Though the law doesn’t come right out and say it in plain terms, its purpose is to insure that the “receiving” state is aware of children coming into the state who may or may not end up requiring state assistance.

Photo credit - Joplin Hendrix da Silva Cruz

Adoption of a child from another state naturally involves two states: the state in which the child resides (sending state) and the state in which the adoptive parent resides (receiving state). Each state has its own ICPC office and each state regulates ICPC procedure differently. (In Florida, ICPC is regulated and enforced by the Department of Children and Families. See F.S. section 409.401 et seq.) Because two ICPC offices are involved in an out-of-state adoption, confusion and duplication of efforts can often result.

Each ICPC office requires the adoption information be packaged in a particular way, to include completion of forms unique to that state. In addition to distinct ICPC procedures and forms, each state’s laws and procedures covering termination of parental rights and adoption are unique as well. For example, the formalities of signing, and content of, a consent for adoption vary from state to state. Some states will allow the termination of parental rights to be completed in the child’s state and the adoption to be completed in the adoptive parent’s state. Some, such as Florida, require that both proceedings be completed in the child’s state.

So, if you intend to adopt an out-of-state child who is not related to you or is not your stepchild, you will need an adoption agency or an adoption attorney who is familiar with and experienced in out-of-state adoptions. Be prepared to pay extra for the tedium of dealing with two ICPC agencies. If you go with someone inexperienced for the sake of saving money, you may end up with a mess on your hands and having to start over, which will increase your expenses, or worse, result in a failed adoption.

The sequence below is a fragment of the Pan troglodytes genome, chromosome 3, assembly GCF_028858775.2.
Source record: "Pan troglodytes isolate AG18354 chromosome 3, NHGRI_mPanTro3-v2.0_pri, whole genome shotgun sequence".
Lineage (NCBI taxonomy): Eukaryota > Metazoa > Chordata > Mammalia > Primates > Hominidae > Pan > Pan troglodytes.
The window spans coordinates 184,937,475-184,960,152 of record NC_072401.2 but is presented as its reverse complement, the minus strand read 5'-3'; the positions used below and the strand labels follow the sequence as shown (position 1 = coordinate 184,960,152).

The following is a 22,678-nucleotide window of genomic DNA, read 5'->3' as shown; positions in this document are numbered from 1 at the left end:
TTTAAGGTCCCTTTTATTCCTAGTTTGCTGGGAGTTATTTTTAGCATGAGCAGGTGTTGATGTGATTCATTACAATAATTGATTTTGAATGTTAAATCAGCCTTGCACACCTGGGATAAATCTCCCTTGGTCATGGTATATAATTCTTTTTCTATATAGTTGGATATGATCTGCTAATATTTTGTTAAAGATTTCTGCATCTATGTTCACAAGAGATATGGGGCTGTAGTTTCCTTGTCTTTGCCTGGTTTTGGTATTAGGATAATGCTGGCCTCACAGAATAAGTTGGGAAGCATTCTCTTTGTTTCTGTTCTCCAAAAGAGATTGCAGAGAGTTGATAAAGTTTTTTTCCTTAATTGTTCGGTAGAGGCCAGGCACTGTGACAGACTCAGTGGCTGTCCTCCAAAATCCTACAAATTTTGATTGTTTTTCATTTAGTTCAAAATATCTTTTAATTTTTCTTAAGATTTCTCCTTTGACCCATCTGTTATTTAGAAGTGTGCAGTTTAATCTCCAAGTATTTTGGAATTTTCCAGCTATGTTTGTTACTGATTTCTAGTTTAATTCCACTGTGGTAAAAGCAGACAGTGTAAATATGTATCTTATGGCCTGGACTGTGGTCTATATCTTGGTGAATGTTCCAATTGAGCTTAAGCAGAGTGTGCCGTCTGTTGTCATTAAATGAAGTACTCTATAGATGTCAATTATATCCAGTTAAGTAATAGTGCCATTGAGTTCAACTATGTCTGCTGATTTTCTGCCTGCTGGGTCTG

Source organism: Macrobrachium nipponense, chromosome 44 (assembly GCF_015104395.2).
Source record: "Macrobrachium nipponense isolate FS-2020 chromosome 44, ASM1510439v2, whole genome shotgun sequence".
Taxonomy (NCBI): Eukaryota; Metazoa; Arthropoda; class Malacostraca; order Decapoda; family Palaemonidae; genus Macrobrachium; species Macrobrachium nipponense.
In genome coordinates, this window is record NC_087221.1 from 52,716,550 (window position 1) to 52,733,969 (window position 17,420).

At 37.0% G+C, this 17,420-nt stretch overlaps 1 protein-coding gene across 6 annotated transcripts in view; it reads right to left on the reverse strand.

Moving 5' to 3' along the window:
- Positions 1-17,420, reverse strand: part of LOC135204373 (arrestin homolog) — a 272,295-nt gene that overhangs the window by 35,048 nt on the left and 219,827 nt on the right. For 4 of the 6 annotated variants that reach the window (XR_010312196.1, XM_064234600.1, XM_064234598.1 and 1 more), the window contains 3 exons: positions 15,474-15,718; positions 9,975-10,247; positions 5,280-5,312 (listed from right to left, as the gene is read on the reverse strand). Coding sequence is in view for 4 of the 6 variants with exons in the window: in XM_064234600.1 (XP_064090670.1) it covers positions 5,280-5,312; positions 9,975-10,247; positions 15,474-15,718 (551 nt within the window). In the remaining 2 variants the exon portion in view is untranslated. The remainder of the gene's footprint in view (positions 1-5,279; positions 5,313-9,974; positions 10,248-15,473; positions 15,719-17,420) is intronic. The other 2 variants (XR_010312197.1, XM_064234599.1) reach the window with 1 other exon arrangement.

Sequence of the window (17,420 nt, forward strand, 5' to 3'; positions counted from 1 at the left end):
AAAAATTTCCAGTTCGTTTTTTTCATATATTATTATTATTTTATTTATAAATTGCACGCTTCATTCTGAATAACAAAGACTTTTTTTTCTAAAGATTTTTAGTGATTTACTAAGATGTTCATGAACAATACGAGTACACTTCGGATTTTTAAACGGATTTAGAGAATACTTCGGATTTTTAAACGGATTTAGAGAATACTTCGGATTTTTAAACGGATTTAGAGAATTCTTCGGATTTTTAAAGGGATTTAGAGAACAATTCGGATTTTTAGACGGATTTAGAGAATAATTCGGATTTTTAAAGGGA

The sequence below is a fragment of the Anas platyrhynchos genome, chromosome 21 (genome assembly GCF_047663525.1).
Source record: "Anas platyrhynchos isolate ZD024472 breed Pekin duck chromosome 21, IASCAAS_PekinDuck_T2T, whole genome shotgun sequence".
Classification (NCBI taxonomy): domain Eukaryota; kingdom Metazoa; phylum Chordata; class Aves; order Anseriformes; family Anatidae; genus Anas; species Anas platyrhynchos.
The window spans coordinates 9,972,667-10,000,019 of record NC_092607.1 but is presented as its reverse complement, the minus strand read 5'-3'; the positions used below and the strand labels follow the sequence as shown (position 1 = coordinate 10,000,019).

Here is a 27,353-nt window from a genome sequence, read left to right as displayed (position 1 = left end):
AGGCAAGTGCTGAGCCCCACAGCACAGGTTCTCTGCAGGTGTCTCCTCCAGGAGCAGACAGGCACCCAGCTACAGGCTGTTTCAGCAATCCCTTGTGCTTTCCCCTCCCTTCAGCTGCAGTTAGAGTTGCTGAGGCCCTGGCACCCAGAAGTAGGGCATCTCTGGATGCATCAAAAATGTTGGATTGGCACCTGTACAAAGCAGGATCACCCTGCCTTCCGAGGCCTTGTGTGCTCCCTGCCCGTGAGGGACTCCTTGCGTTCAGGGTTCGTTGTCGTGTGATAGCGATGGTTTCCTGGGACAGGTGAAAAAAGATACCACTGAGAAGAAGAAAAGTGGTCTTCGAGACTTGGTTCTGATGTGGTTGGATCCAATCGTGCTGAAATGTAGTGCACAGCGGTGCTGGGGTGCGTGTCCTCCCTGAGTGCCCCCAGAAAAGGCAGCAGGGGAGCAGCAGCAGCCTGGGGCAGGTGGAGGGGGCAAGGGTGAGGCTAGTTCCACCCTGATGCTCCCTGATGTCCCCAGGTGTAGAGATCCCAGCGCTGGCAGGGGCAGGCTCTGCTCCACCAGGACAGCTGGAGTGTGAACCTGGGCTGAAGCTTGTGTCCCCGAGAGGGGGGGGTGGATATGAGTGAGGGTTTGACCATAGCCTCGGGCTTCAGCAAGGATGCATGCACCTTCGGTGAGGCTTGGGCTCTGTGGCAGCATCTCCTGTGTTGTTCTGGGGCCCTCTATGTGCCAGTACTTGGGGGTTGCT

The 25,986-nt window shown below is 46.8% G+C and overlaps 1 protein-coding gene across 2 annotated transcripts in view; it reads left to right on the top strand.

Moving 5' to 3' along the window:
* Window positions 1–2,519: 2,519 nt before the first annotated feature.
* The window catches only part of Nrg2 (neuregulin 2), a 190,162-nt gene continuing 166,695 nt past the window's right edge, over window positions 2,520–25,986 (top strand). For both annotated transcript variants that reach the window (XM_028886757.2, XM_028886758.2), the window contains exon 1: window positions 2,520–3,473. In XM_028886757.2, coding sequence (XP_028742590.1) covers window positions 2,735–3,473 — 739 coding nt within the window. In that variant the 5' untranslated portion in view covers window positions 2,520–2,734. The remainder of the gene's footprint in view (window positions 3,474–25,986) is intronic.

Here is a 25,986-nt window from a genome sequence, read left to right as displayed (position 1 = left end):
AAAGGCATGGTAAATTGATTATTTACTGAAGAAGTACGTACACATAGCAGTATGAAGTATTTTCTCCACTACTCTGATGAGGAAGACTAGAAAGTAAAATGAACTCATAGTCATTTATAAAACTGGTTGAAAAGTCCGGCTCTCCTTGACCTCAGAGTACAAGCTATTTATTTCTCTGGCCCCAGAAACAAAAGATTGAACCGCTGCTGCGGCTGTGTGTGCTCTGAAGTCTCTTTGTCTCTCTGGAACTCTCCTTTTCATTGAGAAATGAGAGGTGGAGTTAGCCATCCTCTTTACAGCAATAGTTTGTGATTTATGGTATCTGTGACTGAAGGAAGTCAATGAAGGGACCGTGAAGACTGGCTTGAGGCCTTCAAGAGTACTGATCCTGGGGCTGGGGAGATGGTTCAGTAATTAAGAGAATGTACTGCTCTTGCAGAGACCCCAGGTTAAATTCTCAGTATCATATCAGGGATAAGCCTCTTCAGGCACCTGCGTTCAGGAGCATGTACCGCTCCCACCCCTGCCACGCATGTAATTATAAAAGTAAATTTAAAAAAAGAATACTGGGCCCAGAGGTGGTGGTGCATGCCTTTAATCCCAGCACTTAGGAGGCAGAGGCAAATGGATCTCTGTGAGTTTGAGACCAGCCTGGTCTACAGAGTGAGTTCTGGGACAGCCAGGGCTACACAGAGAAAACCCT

So, how can you know for sure if ICPC will apply in your case? If the child is the subject of a state action due to abuse, abandonment or neglect (in other words, the state has removed the child from his or her parents), ICPC will apply whether or not the child is a relative or a stepchild. Also, if the out-of-state child will be placed with you in your state for adoption purposes, ICPC applies. Other factors may or may not affect ICPC applicability. The best course of action is to contact an adoption professional, such as an agency or attorney, in your own state who is experienced in out-of-state placements and adoptions. The more experience you have on your side, the smoother and less expensive the procedure will be.

Photo credit – Joplin Hendrix da Silva Cruz

Legal Father Trumps Biological Father, Sometimes.

It’s not uncommon to hear stories of married women who give birth and it turns out the husband is not the baby’s father. Naturally, a question arises of whether the unmarried biological father (“UBF”) has any right to the child. In Florida, a child born during the marriage is presumed to be the husband’s child because the law favors legitimacy.

If the mother is married at the time of the birth, and a court has not already declared another man to be the father, the husband’s name must be entered on the birth certificate. See F.S. 382.013(2)(a). Only one father’s name goes on the birth certificate.

What if the mother lies and says she’s not married? What if she and the UBF execute an affidavit of paternity swearing the UBF is the child’s father? While an affidavit of paternity creates a rebuttable presumption of paternity (see F.S. 742.10(1)) that presumption can be overcome by proof or by a preemptive law. Since a married mother and a UBF are precluded from filing an affidavit of paternity with the Office of Vital Statistics, the fraudulent affidavit of paternity amounts to a nullity.